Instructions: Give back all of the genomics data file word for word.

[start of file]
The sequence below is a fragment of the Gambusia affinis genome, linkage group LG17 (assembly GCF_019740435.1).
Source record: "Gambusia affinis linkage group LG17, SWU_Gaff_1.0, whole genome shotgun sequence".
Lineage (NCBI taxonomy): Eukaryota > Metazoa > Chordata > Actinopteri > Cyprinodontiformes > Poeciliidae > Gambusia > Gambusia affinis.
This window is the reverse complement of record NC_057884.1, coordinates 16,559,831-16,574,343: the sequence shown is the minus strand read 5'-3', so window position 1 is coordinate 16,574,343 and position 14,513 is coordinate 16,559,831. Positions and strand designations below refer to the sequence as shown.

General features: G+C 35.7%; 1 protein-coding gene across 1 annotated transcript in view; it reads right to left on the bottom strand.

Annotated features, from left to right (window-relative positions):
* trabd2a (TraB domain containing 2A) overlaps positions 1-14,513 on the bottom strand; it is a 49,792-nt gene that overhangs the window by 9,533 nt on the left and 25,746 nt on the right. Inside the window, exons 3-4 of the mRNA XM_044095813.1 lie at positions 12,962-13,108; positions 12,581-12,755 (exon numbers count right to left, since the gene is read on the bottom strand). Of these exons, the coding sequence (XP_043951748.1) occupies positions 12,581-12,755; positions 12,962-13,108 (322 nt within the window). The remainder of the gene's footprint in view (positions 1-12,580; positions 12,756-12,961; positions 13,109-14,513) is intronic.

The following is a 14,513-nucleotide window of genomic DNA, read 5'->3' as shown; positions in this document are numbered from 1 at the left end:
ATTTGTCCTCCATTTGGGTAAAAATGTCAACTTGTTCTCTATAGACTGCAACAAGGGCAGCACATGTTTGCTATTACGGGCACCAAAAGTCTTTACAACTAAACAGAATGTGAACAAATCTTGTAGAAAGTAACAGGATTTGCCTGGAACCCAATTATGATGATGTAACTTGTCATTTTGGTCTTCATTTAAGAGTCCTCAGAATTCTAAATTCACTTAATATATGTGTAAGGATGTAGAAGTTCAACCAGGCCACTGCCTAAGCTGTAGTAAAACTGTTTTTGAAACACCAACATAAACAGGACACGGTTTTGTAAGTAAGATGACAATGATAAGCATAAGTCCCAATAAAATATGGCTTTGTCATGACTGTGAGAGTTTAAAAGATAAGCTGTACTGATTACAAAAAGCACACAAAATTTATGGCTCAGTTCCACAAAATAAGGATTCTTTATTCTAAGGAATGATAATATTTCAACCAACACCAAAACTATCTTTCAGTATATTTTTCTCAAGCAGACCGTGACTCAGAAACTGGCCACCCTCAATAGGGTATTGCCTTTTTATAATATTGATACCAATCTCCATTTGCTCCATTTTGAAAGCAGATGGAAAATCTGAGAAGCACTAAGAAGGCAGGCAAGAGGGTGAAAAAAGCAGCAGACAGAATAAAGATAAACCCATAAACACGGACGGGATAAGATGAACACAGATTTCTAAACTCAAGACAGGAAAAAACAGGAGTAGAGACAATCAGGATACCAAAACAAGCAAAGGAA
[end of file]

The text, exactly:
The sequence below is a fragment of the Gambusia affinis genome, linkage group LG17 (assembly GCF_019740435.1).
Source record: "Gambusia affinis linkage group LG17, SWU_Gaff_1.0, whole genome shotgun sequence".
Lineage (NCBI taxonomy): Eukaryota > Metazoa > Chordata > Actinopteri > Cyprinodontiformes > Poeciliidae > Gambusia > Gambusia affinis.
This window is the reverse complement of record NC_057884.1, coordinates 16,559,831-16,574,343: the sequence shown is the minus strand read 5'-3', so window position 1 is coordinate 16,574,343 and position 14,513 is coordinate 16,559,831. Positions and strand designations below refer to the sequence as shown.

General features: G+C 35.7%; 1 protein-coding gene across 1 annotated transcript in view; it reads right to left on the bottom strand.

Annotated features, from left to right (window-relative positions):
* trabd2a (TraB domain containing 2A) overlaps positions 1-14,513 on the bottom strand; it is a 49,792-nt gene that overhangs the window by 9,533 nt on the left and 25,746 nt on the right. Inside the window, exons 3-4 of the mRNA XM_044095813.1 lie at positions 12,962-13,108; positions 12,581-12,755 (exon numbers count right to left, since the gene is read on the bottom strand). Of these exons, the coding sequence (XP_043951748.1) occupies positions 12,581-12,755; positions 12,962-13,108 (322 nt within the window). The remainder of the gene's footprint in view (positions 1-12,580; positions 12,756-12,961; positions 13,109-14,513) is intronic.

The following is a 14,513-nucleotide window of genomic DNA, read 5'->3' as shown; positions in this document are numbered from 1 at the left end:
ATTTGTCCTCCATTTGGGTAAAAATGTCAACTTGTTCTCTATAGACTGCAACAAGGGCAGCACATGTTTGCTATTACGGGCACCAAAAGTCTTTACAACTAAACAGAATGTGAACAAATCTTGTAGAAAGTAACAGGATTTGCCTGGAACCCAATTATGATGATGTAACTTGTCATTTTGGTCTTCATTTAAGAGTCCTCAGAATTCTAAATTCACTTAATATATGTGTAAGGATGTAGAAGTTCAACCAGGCCACTGCCTAAGCTGTAGTAAAACTGTTTTTGAAACACCAACATAAACAGGACACGGTTTTGTAAGTAAGATGACAATGATAAGCATAAGTCCCAATAAAATATGGCTTTGTCATGACTGTGAGAGTTTAAAAGATAAGCTGTACTGATTACAAAAAGCACACAAAATTTATGGCTCAGTTCCACAAAATAAGGATTCTTTATTCTAAGGAATGATAATATTTCAACCAACACCAAAACTATCTTTCAGTATATTTTTCTCAAGCAGACCGTGACTCAGAAACTGGCCACCCTCAATAGGGTATTGCCTTTTTATAATATTGATACCAATCTCCATTTGCTCCATTTTGAAAGCAGATGGAAAATCTGAGAAGCACTAAGAAGGCAGGCAAGAGGGTGAAAAAAGCAGCAGACAGAATAAAGATAAACCCATAAACACGGACGGGATAAGATGAACACAGATTTCTAAACTCAAGACAGGAAAAAACAGGAGTAGAGACAATCAGGATACCAAAACAAGCAAAGGAA